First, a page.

Todd Snider bringing his funny, poignant songs to The Ark for two-night stand
At the same time, Snider wields a sharp wit, so he also writes songs that are acerbically amusing, and which make some pointed social and political commentaries—like his 2006 tune “You Got Away With It,” which mocked George W. Bush, and was told from the point of view of one of Bush’s old frat buddies.
Then there was his deadpan-funny socio-political broadside, “Conservative Christian, Right Wing Republican, Straight White American Male,” from ’04.
Snider’s latest disc of original songs, “Agnostic Hymns and Stoner Fables,” released in March, is no exception. The album leads off with “In the Beginning,” in which Snider wryly sings that “We still need religion to keep the poor from the killing the rich.”
The song details Early Man, and the resentment that the have-nots feel toward one member of the tribe who has “more” of everything—clearly a reference to income inequality in America. As the mob is ready to descend on this privileged one and “redistribute” his treasure, he convinces them that he’s wealthy because he’s humble, and because God has favored him—and if they want God to similarly bless them, they should start by cleaning his cave.It’s also a biting parable about how, in Snider’s view, religion sometimes dupes the poor into believing they need “to embrace religion as a sedative,” says Snider, who comes to The Ark for a two-night stand, on Sunday and Monday, for a pair of solo-acoustic shows. “It’s not my intention to offend people who are religious. I'm fine with people who want to pray, and who believe in God," says Snider by phone from Folly Beach, South Carolina, where he was on vacation before heading out on tour.
“But I consider myself an evangelical agnostic. I don’t know why we’re here on earth, and I don’t want anyone telling me why we’re here,” says the politically liberal Snider, who, as a youth, rebelled against his conservative-Christian parents.
“And I know that religion can galvanize people, and sometimes, when people are struggling, the church helps them, and that’s great. But then, sometimes, as we know, religion goes in another direction, like telling gay people they shouldn’t be allowed to get married—and obviously, I’m not cool with that kind of thinking at all.”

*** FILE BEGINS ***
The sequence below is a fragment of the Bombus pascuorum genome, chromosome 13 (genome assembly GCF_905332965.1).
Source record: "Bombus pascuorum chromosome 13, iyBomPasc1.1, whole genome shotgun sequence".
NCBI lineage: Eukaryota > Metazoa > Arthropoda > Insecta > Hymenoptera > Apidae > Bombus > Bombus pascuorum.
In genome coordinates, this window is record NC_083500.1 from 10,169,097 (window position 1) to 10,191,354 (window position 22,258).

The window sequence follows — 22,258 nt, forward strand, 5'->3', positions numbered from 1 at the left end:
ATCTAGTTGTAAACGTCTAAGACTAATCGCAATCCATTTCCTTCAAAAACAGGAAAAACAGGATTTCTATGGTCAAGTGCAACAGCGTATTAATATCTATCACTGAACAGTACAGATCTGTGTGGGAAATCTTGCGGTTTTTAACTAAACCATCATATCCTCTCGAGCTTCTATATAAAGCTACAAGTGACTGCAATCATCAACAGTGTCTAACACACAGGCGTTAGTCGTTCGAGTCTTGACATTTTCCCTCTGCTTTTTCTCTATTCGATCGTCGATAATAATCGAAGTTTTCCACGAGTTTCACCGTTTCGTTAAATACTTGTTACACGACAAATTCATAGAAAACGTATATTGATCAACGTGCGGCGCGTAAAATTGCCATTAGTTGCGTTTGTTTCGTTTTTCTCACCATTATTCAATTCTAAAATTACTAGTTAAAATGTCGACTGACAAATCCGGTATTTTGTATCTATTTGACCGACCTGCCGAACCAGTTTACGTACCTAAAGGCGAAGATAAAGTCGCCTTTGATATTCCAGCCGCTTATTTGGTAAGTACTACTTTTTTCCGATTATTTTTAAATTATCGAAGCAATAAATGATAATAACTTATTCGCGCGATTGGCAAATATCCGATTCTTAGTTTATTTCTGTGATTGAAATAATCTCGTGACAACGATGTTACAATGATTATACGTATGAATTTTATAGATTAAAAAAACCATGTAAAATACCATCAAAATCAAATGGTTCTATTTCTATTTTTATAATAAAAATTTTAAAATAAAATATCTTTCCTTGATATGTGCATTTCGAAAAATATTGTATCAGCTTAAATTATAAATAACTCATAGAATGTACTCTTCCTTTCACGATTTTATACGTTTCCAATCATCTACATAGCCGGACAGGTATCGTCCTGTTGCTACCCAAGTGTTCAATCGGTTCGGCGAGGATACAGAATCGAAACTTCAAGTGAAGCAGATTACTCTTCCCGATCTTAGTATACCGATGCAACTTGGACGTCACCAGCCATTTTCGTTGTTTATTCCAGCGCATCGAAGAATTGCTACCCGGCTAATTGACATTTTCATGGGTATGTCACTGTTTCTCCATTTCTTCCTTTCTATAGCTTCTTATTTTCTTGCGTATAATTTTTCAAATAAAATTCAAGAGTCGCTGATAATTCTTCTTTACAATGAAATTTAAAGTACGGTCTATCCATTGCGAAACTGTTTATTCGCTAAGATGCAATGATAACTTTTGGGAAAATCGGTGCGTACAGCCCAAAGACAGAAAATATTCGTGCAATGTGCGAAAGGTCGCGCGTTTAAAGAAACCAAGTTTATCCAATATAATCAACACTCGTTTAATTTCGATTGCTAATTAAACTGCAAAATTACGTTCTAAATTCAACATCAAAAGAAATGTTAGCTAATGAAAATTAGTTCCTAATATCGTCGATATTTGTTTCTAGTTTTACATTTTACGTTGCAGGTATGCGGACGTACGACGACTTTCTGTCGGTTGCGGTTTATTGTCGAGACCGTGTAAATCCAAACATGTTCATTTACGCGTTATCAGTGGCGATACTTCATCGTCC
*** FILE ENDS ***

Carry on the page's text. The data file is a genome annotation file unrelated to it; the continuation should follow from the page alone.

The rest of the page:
Another social-commentary song, the topical “New York Banker,” was inspired by a conversation Snider had with Rahm Emmanuel, President Obama’s former chief of staff and now mayor of Chicago. “I know him a little bit, we have a mutual friend, and he came to a show in Chicago, and we had a few beers and were talking,” recalls Snider. “I told him I wanted to write a song about the military-industrial complex, and he suggested I write a song about the Wall Street banks instead.
“So, I did a little research, and came to understand, a lot more than I had previously understood, about what terrible things the big Wall Street banks did to middle-class Americans ”
Snider writes the song from the perspective of a middle-class person—in this case, a high school teacher: “All these years, teachin' at the high school / How was I to know by retirement day / I'd learn a lesson so cruel? / I came to the day I had waited on / Just to find out all the money in our pension was gone / We invested in somethin' called the Abacus Bond / Sold to us by a New York banker.”
And then, in the caustic chorus, Snider refers to the bankers when he repeatedly sings, “Good things happen to bad people, bad people .”
Meanwhile, in the “The Very Last Time,” the singer tosses some caustic barbs at a romantic partner while the couple is having “the break-up conversation.” And Snider imbues Jimmy Buffet’s “West Nashville Grand Ballroom Gown” with an even more acerbic tone than Buffet’s original.
Snider’s affinity for writing about people on the margins, or those who are struggling, is partly cathartic, because he left home as a teen due to his difficult relationship with his parents, and slept on many sofas as he lived the spartan, rootless life of an aspiring young folk singer.
“So, even though I’m doing OK now, from selling records and playing shows, those are type of people I’ve known,” says Snider. “Most of my friends have been people who were struggling. I’ve always been a pothead and a musician, and I usually haven’t started my ‘work day’ until about 9 at night, playing in clubs and bars, so over the years I’ve mostly met other potheads and musicians .and strippers and pot dealers and guys who make their money gambling or shooting pool. That’s just the world I’ve always lived in.”
Sonically, “Agnostic Hymns” is more raucous and ramshackle than the rootsy, country-folk-rock sound he’s mostly plied on previous albums. “On this one, I was trying to find someplace new to go, and I got this idea where I wanted to be sort of sloppy, with me playing more electric guitar, and some creepy old violin sounds, and bluesy, New Orleans type grooves,” says Snider.
They definitely attained that goal. Drummer Paul Griffith bangs out some lurching, wobbly, syncopated rhythms, and the acclaimed violinist (and singer-songwriter) Amanda Shires counterpoints Snider’s vocals with violin lines that are dark, creaky and Gypsy-sounding—recalling what Scarlett Rivera did on Bob Dylan’s “Desire” album, but in more willfully messy fashion.
A month after he released “Agnostic Hymns,” Snider released “Time As We Know It: The Songs of Jerry Jeff Walker.” Snider has always cited Walker as one of his greatest influences and inspirations, and not just musically.
“He’s a very free spirited person, and he didn’t overthink things, and for him, being a songwriter and country-folk singer wasn’t a career decision, it was more of a lifestyle choice,” says Snider admiringly. “For him, it wasn’t about the money, it was about the freedom to live how he wanted, and the freedom to be creative in the way that he wanted.”